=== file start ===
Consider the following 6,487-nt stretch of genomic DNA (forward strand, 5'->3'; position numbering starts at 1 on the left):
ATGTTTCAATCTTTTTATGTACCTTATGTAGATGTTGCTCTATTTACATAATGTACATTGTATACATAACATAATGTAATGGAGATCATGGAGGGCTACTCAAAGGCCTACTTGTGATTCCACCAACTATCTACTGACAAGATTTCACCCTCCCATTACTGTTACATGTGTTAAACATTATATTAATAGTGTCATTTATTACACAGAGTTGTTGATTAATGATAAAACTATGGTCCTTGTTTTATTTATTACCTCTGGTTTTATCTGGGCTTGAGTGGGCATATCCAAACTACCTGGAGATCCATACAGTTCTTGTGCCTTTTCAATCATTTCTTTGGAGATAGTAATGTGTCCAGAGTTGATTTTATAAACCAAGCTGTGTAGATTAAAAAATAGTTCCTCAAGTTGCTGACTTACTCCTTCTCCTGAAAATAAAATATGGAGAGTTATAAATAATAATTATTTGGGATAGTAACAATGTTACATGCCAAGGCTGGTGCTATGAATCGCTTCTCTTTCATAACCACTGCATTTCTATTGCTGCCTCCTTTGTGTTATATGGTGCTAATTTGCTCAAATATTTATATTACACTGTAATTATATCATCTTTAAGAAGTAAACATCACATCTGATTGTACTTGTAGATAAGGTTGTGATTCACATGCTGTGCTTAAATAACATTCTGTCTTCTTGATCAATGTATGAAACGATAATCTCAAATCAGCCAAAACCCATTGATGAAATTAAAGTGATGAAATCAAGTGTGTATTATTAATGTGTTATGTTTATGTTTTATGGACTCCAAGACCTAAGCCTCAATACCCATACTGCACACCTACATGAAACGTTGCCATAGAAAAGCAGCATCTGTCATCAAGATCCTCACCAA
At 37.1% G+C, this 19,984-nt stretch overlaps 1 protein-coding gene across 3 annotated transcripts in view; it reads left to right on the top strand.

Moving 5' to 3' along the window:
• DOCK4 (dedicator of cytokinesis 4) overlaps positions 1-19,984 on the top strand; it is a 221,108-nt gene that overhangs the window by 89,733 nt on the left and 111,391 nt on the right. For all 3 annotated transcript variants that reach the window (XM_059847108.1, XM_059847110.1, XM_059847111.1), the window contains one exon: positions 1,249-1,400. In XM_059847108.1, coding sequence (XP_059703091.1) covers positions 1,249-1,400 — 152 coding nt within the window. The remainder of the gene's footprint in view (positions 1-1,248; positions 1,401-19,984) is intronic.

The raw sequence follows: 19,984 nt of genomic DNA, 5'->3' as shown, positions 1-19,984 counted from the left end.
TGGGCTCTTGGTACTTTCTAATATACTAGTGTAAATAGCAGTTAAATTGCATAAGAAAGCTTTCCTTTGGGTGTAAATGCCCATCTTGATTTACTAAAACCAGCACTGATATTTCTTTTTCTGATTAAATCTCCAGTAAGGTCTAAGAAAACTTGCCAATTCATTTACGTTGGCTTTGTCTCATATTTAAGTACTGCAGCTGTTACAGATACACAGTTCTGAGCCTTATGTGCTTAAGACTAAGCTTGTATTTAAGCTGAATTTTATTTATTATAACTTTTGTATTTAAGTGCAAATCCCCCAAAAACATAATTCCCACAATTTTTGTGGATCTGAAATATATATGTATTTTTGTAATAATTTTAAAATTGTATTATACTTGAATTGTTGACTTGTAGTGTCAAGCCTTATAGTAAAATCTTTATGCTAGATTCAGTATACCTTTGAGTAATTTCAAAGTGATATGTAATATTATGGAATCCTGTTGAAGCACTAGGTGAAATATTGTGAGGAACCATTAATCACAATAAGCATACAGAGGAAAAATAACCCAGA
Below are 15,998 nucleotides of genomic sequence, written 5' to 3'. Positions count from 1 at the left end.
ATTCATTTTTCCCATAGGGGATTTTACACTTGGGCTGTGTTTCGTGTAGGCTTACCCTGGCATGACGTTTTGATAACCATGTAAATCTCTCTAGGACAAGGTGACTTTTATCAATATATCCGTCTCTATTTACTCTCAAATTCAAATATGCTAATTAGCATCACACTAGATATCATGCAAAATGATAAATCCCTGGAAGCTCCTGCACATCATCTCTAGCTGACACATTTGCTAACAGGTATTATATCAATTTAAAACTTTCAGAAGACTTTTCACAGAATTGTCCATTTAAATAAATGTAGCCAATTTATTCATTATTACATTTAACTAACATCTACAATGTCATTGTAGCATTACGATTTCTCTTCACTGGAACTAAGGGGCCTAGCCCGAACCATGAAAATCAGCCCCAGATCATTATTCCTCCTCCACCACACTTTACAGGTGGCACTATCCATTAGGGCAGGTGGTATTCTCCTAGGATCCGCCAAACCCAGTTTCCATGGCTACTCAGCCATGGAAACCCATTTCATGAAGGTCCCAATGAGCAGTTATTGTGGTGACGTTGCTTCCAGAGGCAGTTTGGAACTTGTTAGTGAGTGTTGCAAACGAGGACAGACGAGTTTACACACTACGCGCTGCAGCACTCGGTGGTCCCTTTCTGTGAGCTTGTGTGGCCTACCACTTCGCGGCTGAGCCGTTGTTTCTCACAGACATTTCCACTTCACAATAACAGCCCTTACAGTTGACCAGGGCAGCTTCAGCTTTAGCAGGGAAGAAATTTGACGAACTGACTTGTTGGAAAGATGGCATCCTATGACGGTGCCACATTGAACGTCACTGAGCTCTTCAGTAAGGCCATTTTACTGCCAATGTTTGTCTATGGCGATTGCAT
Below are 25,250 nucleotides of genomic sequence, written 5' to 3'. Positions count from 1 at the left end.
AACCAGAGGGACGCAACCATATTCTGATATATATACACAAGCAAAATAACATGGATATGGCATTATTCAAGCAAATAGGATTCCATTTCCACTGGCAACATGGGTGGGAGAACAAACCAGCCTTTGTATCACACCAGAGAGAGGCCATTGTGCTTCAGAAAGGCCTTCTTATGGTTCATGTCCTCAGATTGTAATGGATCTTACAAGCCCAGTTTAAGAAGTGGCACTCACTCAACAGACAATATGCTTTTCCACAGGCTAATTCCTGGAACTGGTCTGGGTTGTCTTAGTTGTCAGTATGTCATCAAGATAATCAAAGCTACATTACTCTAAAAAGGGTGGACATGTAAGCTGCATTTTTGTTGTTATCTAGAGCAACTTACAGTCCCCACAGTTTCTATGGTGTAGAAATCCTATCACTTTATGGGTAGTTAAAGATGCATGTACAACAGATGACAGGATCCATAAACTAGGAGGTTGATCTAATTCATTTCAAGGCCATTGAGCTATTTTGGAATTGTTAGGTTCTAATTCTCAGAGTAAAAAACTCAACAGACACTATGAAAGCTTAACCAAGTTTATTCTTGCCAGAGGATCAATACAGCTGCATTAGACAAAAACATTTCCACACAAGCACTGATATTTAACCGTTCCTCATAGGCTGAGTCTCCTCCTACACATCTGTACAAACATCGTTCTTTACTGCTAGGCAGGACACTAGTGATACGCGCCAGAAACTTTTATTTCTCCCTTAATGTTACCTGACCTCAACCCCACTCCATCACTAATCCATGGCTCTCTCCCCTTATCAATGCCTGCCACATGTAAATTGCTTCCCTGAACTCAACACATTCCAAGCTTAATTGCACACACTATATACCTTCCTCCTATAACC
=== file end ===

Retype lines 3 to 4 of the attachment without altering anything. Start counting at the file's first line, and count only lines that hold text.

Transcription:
At 37.1% G+C, this 19,984-nt stretch overlaps 1 protein-coding gene across 3 annotated transcripts in view; it reads left to right on the top strand.

Moving 5' to 3' along the window: